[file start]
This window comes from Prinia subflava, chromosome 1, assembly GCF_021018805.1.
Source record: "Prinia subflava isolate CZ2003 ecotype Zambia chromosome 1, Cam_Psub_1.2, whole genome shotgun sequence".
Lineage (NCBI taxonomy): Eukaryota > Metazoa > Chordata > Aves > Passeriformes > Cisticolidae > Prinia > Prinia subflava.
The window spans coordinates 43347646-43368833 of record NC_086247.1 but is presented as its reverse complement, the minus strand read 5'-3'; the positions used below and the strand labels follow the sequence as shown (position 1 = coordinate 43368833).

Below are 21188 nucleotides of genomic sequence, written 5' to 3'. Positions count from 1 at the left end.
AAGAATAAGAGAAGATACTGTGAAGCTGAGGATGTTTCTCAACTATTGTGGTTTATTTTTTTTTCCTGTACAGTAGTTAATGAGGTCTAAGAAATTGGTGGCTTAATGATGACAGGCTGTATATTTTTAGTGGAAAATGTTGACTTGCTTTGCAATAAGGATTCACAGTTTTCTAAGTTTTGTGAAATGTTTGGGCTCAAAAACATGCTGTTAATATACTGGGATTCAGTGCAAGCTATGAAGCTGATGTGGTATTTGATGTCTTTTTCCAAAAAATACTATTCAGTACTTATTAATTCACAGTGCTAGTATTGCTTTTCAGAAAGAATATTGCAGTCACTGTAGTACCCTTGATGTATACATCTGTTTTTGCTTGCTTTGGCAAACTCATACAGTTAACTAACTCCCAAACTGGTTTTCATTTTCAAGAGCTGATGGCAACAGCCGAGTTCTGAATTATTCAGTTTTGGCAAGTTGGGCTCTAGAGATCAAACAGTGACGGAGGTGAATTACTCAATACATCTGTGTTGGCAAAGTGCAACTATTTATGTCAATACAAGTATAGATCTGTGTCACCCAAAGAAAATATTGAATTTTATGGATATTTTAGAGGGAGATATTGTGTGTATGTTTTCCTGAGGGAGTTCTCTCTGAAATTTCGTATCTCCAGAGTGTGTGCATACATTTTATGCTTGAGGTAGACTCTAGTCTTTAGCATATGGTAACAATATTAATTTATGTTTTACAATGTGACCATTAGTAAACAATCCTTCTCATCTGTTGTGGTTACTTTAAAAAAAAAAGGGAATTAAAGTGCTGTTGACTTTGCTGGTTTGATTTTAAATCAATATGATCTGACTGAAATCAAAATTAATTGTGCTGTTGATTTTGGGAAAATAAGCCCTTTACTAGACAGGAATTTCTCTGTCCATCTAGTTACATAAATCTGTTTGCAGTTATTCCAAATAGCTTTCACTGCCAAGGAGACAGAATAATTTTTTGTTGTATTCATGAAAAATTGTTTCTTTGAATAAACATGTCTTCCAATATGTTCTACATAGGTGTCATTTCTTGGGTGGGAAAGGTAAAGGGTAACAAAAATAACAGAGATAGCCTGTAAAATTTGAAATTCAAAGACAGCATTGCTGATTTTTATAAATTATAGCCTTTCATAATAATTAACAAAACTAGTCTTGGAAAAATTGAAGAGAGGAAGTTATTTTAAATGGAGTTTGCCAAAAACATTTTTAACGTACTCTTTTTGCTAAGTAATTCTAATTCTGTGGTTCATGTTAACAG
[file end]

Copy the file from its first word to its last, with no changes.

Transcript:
This window comes from Prinia subflava, chromosome 1, assembly GCF_021018805.1.
Source record: "Prinia subflava isolate CZ2003 ecotype Zambia chromosome 1, Cam_Psub_1.2, whole genome shotgun sequence".
Lineage (NCBI taxonomy): Eukaryota > Metazoa > Chordata > Aves > Passeriformes > Cisticolidae > Prinia > Prinia subflava.
The window spans coordinates 43347646-43368833 of record NC_086247.1 but is presented as its reverse complement, the minus strand read 5'-3'; the positions used below and the strand labels follow the sequence as shown (position 1 = coordinate 43368833).

Below are 21188 nucleotides of genomic sequence, written 5' to 3'. Positions count from 1 at the left end.
AAGAATAAGAGAAGATACTGTGAAGCTGAGGATGTTTCTCAACTATTGTGGTTTATTTTTTTTTCCTGTACAGTAGTTAATGAGGTCTAAGAAATTGGTGGCTTAATGATGACAGGCTGTATATTTTTAGTGGAAAATGTTGACTTGCTTTGCAATAAGGATTCACAGTTTTCTAAGTTTTGTGAAATGTTTGGGCTCAAAAACATGCTGTTAATATACTGGGATTCAGTGCAAGCTATGAAGCTGATGTGGTATTTGATGTCTTTTTCCAAAAAATACTATTCAGTACTTATTAATTCACAGTGCTAGTATTGCTTTTCAGAAAGAATATTGCAGTCACTGTAGTACCCTTGATGTATACATCTGTTTTTGCTTGCTTTGGCAAACTCATACAGTTAACTAACTCCCAAACTGGTTTTCATTTTCAAGAGCTGATGGCAACAGCCGAGTTCTGAATTATTCAGTTTTGGCAAGTTGGGCTCTAGAGATCAAACAGTGACGGAGGTGAATTACTCAATACATCTGTGTTGGCAAAGTGCAACTATTTATGTCAATACAAGTATAGATCTGTGTCACCCAAAGAAAATATTGAATTTTATGGATATTTTAGAGGGAGATATTGTGTGTATGTTTTCCTGAGGGAGTTCTCTCTGAAATTTCGTATCTCCAGAGTGTGTGCATACATTTTATGCTTGAGGTAGACTCTAGTCTTTAGCATATGGTAACAATATTAATTTATGTTTTACAATGTGACCATTAGTAAACAATCCTTCTCATCTGTTGTGGTTACTTTAAAAAAAAAAGGGAATTAAAGTGCTGTTGACTTTGCTGGTTTGATTTTAAATCAATATGATCTGACTGAAATCAAAATTAATTGTGCTGTTGATTTTGGGAAAATAAGCCCTTTACTAGACAGGAATTTCTCTGTCCATCTAGTTACATAAATCTGTTTGCAGTTATTCCAAATAGCTTTCACTGCCAAGGAGACAGAATAATTTTTTGTTGTATTCATGAAAAATTGTTTCTTTGAATAAACATGTCTTCCAATATGTTCTACATAGGTGTCATTTCTTGGGTGGGAAAGGTAAAGGGTAACAAAAATAACAGAGATAGCCTGTAAAATTTGAAATTCAAAGACAGCATTGCTGATTTTTATAAATTATAGCCTTTCATAATAATTAACAAAACTAGTCTTGGAAAAATTGAAGAGAGGAAGTTATTTTAAATGGAGTTTGCCAAAAACATTTTTAACGTACTCTTTTTGCTAAGTAATTCTAATTCTGTGGTTCATGTTAACAG